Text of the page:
Slovenia Is Still Frozen Solid: 'This Is Crazy, Really Crazy'

SloveniaREUTERS/Srdjan ZivulovicA woman looks out of the window of an ice-covered building in Postojna February 5, 2014. Cars stand entombed in a crystal-like casing near the deserted railway station in Postojna. Trees and electricity pylons lie felled in the snow by the sheer weight of ice enveloping them.

Three days of blizzards and a freak ice storm have inflicted “the worst devastation in living memory” in the small Alpine country of Slovenia as life in half of the country is frozen in place.

Unexpected rain in the west rapidly turned to ice, entombing cars, trains, ATMS, and power lines in addition to half of Slovenia’s forests (roughly 1.2 million acres).

A tiny EU member-state already going through a recession and a bank bailout over billions of euros in toxic debt, Slovenia is now facing the worst economic crisis in two decades.

“Slovenia has witnessed a major natural disaster,” Prime Minister Alenka Bratusek said while visiting the badly-hit town of Ljubno ob Savinji.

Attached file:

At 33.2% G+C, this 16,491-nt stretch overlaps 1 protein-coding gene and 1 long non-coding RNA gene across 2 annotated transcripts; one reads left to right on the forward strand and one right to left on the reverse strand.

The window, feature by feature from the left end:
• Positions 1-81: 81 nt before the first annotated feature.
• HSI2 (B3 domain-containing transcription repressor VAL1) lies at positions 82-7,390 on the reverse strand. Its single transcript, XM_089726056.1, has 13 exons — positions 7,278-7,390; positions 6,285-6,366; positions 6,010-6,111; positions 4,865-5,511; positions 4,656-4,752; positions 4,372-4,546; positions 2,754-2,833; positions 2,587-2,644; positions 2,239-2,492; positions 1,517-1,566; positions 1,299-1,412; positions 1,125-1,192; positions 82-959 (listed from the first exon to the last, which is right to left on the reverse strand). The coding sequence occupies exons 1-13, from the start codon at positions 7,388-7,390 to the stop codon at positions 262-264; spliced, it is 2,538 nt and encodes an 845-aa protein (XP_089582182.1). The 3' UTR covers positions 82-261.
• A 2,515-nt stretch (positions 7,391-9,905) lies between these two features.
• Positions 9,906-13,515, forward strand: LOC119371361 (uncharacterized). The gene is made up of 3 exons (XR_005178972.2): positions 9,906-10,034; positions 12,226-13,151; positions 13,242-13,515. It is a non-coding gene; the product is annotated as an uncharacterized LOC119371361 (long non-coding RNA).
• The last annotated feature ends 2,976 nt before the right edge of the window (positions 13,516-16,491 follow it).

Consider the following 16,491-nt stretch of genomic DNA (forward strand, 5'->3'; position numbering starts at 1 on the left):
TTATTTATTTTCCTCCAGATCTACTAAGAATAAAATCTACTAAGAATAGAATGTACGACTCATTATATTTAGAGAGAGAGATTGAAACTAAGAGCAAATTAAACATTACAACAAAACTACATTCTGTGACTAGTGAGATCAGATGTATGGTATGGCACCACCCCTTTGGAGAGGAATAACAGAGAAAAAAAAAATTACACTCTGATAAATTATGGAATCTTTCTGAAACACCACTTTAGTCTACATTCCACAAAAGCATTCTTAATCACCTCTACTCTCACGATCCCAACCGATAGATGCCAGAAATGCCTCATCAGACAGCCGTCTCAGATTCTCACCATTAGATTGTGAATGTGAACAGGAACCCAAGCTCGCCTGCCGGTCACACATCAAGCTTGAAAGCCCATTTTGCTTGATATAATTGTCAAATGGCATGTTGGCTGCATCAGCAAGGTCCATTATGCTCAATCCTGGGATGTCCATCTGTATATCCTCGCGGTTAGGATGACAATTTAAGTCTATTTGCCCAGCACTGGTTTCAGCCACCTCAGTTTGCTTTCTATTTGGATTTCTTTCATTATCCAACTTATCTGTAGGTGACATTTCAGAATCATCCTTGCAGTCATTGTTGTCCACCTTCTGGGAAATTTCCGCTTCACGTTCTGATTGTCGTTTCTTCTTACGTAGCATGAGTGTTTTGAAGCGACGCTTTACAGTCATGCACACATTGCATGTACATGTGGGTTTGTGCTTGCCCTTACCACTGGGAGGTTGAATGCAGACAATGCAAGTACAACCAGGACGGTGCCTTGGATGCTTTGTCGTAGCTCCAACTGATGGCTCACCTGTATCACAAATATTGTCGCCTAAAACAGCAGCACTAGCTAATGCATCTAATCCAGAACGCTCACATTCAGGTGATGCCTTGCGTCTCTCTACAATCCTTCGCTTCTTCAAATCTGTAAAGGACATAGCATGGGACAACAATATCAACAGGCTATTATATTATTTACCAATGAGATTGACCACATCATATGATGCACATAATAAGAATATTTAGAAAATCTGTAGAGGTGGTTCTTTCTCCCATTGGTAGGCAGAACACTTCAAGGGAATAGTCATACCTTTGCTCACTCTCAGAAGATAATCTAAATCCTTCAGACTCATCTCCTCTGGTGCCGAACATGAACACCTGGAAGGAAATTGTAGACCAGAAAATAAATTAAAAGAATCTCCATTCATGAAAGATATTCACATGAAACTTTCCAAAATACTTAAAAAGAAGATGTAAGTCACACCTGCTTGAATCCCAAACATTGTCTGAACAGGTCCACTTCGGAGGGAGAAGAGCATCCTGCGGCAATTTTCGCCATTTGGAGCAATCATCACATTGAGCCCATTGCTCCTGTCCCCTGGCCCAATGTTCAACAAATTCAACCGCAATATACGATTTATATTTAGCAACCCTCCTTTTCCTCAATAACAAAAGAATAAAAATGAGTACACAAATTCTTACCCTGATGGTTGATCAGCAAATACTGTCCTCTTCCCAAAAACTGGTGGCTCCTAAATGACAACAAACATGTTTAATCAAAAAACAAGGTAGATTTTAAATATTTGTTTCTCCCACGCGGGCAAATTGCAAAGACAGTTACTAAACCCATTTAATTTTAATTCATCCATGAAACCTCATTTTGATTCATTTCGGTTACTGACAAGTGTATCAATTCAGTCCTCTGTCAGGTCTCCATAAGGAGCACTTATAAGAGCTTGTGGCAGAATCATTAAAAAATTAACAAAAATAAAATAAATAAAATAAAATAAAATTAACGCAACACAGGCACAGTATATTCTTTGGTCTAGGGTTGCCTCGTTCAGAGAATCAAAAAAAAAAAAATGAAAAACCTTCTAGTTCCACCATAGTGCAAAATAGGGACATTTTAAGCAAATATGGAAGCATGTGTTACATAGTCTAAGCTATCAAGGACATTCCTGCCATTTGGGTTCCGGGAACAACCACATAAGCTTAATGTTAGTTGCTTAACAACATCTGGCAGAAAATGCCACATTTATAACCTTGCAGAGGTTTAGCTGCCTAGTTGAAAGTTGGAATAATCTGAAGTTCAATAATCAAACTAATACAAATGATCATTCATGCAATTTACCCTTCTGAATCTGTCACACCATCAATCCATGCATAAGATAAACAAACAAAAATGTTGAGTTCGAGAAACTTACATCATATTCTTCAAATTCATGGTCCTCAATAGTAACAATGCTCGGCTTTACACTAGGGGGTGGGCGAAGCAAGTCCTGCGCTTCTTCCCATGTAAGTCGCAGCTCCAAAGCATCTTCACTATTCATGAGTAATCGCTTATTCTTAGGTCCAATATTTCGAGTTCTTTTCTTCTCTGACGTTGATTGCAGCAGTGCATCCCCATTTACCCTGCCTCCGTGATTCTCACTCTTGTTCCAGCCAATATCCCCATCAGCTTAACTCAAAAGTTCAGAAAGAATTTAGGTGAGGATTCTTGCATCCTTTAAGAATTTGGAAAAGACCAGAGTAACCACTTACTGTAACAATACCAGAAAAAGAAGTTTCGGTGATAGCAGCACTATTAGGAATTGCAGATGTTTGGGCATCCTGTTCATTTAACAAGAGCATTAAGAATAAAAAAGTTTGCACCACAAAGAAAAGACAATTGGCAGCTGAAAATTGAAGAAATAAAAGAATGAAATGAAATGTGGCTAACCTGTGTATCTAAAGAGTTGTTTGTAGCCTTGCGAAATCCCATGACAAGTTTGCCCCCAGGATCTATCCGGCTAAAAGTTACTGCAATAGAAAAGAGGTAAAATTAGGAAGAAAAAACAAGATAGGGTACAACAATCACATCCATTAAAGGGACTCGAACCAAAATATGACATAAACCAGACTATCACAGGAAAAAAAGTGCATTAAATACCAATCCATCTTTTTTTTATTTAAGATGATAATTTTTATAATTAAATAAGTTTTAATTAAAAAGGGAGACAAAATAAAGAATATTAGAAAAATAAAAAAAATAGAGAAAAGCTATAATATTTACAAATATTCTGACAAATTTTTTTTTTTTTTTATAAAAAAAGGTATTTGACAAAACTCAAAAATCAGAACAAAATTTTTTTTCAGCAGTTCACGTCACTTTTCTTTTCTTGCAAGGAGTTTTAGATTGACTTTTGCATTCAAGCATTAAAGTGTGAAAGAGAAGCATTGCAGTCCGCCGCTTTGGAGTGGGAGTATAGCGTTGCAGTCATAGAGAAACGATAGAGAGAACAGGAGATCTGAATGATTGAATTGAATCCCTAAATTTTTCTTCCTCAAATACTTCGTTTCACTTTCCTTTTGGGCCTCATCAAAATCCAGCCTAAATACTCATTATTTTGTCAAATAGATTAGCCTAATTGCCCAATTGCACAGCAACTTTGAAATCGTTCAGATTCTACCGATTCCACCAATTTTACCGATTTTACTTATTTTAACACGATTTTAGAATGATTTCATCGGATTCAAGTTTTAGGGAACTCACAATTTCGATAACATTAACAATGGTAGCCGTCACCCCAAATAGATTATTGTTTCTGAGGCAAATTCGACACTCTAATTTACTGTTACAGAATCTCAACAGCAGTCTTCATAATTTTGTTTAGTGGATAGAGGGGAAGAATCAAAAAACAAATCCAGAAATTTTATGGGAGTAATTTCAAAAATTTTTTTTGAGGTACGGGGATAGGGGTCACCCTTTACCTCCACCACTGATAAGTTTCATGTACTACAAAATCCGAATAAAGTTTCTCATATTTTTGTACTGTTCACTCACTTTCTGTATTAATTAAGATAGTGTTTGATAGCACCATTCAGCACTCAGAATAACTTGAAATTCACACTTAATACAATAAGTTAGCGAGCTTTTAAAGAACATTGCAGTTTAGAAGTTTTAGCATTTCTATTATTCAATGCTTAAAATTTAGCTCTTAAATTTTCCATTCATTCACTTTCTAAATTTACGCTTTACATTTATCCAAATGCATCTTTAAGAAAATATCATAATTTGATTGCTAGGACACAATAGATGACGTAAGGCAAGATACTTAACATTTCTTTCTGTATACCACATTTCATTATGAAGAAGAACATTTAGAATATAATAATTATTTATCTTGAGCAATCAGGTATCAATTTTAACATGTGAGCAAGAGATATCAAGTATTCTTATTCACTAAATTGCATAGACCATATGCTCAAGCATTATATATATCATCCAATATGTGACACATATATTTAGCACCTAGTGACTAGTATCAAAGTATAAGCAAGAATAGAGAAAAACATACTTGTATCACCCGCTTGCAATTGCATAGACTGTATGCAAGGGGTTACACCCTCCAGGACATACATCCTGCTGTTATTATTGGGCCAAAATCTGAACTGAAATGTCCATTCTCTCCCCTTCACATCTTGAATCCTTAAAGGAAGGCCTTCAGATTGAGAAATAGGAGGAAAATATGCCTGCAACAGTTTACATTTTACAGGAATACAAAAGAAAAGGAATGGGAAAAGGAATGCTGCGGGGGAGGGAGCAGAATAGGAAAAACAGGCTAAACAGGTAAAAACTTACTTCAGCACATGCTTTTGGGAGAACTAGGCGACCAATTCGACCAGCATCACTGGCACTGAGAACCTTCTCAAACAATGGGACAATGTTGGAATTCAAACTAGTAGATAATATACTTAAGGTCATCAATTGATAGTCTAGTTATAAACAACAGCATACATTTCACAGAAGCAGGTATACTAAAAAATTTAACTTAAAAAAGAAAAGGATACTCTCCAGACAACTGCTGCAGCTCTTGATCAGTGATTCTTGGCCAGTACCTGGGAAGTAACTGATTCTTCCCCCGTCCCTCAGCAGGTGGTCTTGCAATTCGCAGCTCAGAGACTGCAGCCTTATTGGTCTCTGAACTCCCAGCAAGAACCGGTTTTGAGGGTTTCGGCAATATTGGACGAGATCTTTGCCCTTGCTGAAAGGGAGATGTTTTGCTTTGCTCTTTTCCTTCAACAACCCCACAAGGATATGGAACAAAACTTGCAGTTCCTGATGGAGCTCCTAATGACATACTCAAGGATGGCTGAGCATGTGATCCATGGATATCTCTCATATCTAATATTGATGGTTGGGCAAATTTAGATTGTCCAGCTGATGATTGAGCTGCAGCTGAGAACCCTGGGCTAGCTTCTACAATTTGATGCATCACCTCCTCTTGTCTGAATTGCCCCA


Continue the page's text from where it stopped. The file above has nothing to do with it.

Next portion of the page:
SloveniaREUTERS/Srdjan ZivulovicA car with a smashed rear windscreen is seen amid heavy ice in Postojna February 5, 2014.

“At first they said we’d be here three days. Now they told us two weeks, maybe even longer,” Mateusz Frym, part of a team of Austian emergency workers who came with 26 generators to help, told Reuters. “We have a lot of snow (in Austria), but this is crazy, really crazy.”

SloveniaREUTERS/Srdjan ZivulovicA man removes a layer of ice from a facade in Postojna February 5, 2014.

Here’s a man methodically removing inches-thick ice from a car with a hammer.

Other cars were hit by trees that buckled under the ice.

SloveniaREUTERS/Srdjan ZivulovicA power company worker removes broken wires next to an ice-covered car in Pivka February 4, 2014.

The frozen landscape is the new reality, for now.

RTX187YMREUTERS/Srdjan ZivulovicTwo men walk next to ice covered trees in Postojna February 4, 2014.

“In the 35 years I’ve worked here, I’ve never seen anything like this,” A railway worker told Reuters. “It will take another two months before trains can run again.” It will take another two months before trains can run again.”

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